Monday 20 January 2020

Martin Breheny: Bin the black but punish the sin

'Sin bin' offers better solution for cynicism than flawed 'black card'

Galway’s Adrian Varley reacts after he is shown a black card by referee Conor Lane during Sunday’s All-Ireland SFC quarter-final at Croke Park. Photo: Sportsfile
Galway’s Adrian Varley reacts after he is shown a black card by referee Conor Lane during Sunday’s All-Ireland SFC quarter-final at Croke Park. Photo: Sportsfile
Martin Breheny

Martin Breheny

If Mickey Harte had his way a large bin would be wheeled into Croke Park, accompanied by referees holding their black cards.

One by one, they would toss the cards into the bin, which would be locked and taken away for destruction under strict supervision in case somebody decided to store them away for future use.

Mickey has been consistent on his attitude to the black card. He didn't like the idea when first mooted, he was unhappy when Congress backed it early 2013, he stood by his opinion when it came into operation in January 2014 and has repeated his objections on several occasions since then, including last Monday.

He believes there's no need for the black card, claiming that yellow can be just as effective. That's not accurate, of course, since one yellow card has no direct impact on a player and won't have unless he re-offends, whereas black brings immediate departure.

Harte concedes that the black card has helped in certain areas, notably in curbing deliberate body-checking but argues that "a yellow card would have dealt with that as well."

How? It would still have left the perpetrator on the field so Harte appears to imply that body-checking, plus the four other cynical fouls covered by the black card, should be punished by a free and a 'last chance' warning.

Apart from body-checking a player who has played the ball away, the other offences covered by the black card are deliberately pulling down or tripping, threatening or abusing an opponent and remonstrating aggressively with a match official. Very few are being sanctioned for the latter two so it's essentially all about deliberate pulling down, tripping and body-checking.

And that's where frustration comes in. The line between deliberate, accidental and just plain clumsy can be very difficult to detect, adding to the pressure on referees.

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That applies to all other areas of officiating too but the black card is among the most contentious. Harte is not the only high-profile figure unhappy with it and certainly didn't have his mood helped by the dismissals of Mattie Donnelly and Cathal McShane in the first half of the Ulster final.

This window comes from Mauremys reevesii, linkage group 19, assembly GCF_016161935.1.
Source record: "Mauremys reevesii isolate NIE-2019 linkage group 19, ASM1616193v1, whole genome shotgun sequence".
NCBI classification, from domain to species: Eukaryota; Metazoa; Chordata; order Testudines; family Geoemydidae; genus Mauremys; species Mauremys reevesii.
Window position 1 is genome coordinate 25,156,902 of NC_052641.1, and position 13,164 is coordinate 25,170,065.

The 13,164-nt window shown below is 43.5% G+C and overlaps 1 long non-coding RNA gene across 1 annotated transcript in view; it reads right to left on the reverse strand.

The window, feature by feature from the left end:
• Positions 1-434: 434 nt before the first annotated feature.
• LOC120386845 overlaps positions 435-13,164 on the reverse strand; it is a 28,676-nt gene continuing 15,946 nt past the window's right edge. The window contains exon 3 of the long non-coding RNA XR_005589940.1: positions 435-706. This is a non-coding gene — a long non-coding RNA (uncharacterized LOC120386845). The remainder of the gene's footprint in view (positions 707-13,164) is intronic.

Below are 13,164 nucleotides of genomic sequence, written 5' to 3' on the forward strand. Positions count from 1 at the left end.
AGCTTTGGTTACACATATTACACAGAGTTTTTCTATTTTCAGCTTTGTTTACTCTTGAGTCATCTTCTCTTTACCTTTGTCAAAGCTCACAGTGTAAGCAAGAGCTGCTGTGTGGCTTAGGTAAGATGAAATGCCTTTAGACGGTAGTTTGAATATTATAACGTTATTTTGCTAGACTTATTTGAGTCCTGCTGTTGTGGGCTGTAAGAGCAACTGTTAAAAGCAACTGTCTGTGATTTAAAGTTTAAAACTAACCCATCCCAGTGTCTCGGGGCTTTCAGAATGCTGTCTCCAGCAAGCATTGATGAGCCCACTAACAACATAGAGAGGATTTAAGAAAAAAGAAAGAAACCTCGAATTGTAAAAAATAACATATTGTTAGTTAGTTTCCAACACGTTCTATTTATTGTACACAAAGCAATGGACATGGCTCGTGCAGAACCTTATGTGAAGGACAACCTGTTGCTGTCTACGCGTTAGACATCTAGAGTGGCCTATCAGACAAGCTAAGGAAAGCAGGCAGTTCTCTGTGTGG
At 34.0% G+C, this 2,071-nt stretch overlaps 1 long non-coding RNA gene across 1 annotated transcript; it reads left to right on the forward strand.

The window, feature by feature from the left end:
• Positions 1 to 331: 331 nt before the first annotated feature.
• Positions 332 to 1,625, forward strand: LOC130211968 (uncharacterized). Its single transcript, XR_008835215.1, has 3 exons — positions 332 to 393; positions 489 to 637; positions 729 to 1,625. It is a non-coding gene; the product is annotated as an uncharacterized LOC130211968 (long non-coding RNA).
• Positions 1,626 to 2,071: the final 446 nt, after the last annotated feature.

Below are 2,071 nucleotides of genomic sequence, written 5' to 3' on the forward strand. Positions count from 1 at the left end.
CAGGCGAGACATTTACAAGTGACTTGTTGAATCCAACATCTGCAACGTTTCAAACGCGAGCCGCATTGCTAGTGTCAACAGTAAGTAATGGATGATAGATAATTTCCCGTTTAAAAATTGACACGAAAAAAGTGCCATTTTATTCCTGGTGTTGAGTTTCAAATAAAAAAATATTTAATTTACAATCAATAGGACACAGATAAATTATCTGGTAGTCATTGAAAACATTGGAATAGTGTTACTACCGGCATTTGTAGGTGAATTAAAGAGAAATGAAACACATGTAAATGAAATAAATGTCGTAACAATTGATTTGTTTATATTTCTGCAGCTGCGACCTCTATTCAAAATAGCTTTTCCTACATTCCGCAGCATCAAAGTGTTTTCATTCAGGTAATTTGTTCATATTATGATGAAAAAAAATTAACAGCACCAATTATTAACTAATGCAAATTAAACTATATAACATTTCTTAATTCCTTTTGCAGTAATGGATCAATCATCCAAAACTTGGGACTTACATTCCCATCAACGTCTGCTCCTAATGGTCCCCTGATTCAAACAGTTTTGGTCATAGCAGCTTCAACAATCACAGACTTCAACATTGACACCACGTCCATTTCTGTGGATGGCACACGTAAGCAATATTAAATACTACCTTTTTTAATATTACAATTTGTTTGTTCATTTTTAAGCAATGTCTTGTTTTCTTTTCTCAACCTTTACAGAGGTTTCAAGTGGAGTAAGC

He said that decisions like that "could be very hurtful for players and they could lose something very special over it."

Perfectly true but isn't the reverse also the case? If a cynical foul decides the outcome of a game, surely the aggrieved manager can claim with even greater justification that it was "very hurtful for players and they could lose something very special over it."

It's important to recall the black card was introduced as an antidote to cynical play, which had become increasingly prevalent a few years ago. And since nobody can possibly condone cynicism, the challenge was how best to deal with it.

The Football Review Committee (FRC), chaired by Eugene McGee of this parish, decided that removing the culprit and allowing him to be replaced was the best option.

Now coming towards the end of its third season, the black card has been long enough in use to make a measured judgement on its efficiency. I side with Harte that it's unfit for purpose but very definitely not in his assertion that the yellow card is enough to deal with cynical play.

One of the problems with the black card is that in certain circumstances it facilitates the very offence it's meant to eradicate. By allowing in a replacement, it does nothing to stop deliberate foul play in the final quarter of games where players are prepared "to take one for the team" by offending with as much cynicism as they like.


Indeed, it seems to have become a heroic badge of honour for players to selflessly sacrifice themselves in the cause by indulging in whatever negative act is required to stop the opposition scoring.

They will then be greeted warmly on the sideline for "taking one for the team", surely one of the more weasel-worded phrases of our time.

Having seen the black card in operation for nearly three seasons, I believe a strong case can be made for replacing it with a 'sin-bin', where cynical play is punished by ten minutes on the bench, with no replacement allowed.

There are many who felt the 'sin-bin' was always a better option than the black card and, by way of comparison, its value to rugby is there for all to see.

It's neat and efficient, placing a team under a handicap for 10 minutes, unlike the 'black card, which may have no impact at all on the offending side.

"Taking one for the team" wouldn't be as fashionable under the 'sin-bin' sanction since it would make a numerical difference rather than merely switching personnel, which happens anyway as managers deploy their six subs.

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